Andrea's Reviews > Every Man Dies Alone

Every Man Dies Alone by Hans Fallada
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Jun 01, 2011

it was amazing
Read in May, 2011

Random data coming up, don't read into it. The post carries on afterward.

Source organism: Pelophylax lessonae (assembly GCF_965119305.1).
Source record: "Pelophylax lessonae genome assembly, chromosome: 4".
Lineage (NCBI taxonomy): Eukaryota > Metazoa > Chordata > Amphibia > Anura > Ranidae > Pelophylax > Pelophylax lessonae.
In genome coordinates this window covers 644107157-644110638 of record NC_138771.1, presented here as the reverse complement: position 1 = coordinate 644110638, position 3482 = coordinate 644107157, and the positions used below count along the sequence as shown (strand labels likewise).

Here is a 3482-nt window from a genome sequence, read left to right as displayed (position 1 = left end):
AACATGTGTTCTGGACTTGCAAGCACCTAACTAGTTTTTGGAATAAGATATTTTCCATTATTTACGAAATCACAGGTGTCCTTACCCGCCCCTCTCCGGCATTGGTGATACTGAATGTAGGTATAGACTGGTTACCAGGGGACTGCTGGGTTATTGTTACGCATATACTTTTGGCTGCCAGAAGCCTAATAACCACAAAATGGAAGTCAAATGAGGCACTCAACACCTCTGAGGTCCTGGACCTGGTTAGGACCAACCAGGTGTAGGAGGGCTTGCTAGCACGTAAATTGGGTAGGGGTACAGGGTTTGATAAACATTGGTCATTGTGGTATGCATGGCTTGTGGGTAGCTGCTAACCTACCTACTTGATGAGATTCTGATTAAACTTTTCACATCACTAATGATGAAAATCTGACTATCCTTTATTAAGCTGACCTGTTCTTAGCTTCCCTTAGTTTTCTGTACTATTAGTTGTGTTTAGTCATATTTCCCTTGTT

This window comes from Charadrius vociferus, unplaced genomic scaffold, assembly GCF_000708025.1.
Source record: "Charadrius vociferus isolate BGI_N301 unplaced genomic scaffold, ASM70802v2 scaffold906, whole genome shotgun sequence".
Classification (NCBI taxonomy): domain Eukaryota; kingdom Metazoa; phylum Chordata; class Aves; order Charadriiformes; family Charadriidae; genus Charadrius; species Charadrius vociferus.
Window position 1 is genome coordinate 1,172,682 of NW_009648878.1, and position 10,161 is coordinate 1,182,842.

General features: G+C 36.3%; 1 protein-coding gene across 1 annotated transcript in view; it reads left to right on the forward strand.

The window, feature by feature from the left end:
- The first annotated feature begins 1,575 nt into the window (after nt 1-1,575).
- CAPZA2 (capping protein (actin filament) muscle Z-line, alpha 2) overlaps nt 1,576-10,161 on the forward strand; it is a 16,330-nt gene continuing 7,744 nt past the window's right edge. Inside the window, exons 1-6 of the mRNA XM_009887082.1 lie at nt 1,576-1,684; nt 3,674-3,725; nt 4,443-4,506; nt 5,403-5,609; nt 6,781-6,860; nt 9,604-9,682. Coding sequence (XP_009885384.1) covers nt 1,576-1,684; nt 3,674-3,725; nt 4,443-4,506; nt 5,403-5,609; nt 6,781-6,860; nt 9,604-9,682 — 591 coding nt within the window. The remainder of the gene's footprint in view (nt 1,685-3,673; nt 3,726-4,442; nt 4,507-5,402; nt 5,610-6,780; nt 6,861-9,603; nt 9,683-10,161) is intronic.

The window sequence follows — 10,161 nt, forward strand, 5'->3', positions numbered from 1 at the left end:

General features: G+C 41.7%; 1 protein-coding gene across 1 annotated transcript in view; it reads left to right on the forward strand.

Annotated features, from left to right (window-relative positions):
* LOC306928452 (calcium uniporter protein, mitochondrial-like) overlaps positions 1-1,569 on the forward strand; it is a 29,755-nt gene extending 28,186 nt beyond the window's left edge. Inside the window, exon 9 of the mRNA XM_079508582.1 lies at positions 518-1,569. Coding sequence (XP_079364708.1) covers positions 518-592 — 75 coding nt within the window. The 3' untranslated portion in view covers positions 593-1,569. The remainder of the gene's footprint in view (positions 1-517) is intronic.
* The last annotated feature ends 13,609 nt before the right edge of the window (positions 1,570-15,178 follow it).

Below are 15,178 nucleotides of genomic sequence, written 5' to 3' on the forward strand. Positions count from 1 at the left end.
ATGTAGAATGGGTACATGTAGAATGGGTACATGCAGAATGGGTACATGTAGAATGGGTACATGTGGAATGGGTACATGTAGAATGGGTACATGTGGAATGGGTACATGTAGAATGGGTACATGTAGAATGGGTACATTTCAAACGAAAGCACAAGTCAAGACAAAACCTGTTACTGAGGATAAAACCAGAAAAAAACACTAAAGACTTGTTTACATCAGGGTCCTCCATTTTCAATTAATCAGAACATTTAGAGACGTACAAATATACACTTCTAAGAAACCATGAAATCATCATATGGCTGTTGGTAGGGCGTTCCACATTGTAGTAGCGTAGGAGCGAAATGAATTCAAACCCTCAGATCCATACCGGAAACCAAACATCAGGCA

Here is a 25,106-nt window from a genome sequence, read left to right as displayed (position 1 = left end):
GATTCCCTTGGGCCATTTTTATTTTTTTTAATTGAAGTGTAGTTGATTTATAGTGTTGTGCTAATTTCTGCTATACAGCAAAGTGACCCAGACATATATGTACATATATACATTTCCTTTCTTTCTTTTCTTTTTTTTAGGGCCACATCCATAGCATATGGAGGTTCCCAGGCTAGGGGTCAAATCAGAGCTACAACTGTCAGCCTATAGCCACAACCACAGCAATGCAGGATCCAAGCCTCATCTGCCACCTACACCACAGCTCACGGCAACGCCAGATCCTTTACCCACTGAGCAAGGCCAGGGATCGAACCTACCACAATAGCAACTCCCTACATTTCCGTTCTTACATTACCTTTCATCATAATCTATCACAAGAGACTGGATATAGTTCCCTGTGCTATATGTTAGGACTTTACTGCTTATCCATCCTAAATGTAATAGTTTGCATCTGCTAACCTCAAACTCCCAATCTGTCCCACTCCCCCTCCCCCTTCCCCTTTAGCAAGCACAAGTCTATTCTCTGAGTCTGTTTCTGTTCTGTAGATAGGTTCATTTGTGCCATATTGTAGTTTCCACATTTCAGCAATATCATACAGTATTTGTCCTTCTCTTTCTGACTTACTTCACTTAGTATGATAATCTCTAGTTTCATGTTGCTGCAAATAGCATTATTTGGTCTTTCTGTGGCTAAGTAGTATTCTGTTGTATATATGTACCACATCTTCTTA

I discovered Hans Fallada last month by accident when I was shelving books in a library. Every Man Dies Alone was horrifying to read, with its vivid description of the lives of some people living in a Nazi Germany apartment building, but it is one of the most valuable books I've ever read. It described "ordinary" life during a historical period in ways that only a novel can do. The novel conveyed the environment in which people either reported on other people or feared being reported on. The effort to move to the country and get away. The degree to which the government needed to control the very thoughts and feelings of its citizens -- not just their behaviors. Grief over a son who died in a war is not permitted, because these feelings must be superseded by loyalty to the State. I was reminded of my junior semester abroad in the Soviet Union, when I saw a big banner hanging in a park: "The Soviet people have a right to their leisure." As if even this moment of relaxation must be forfeited to the ideology of the State. The book is so long that its world becomes very compelling.
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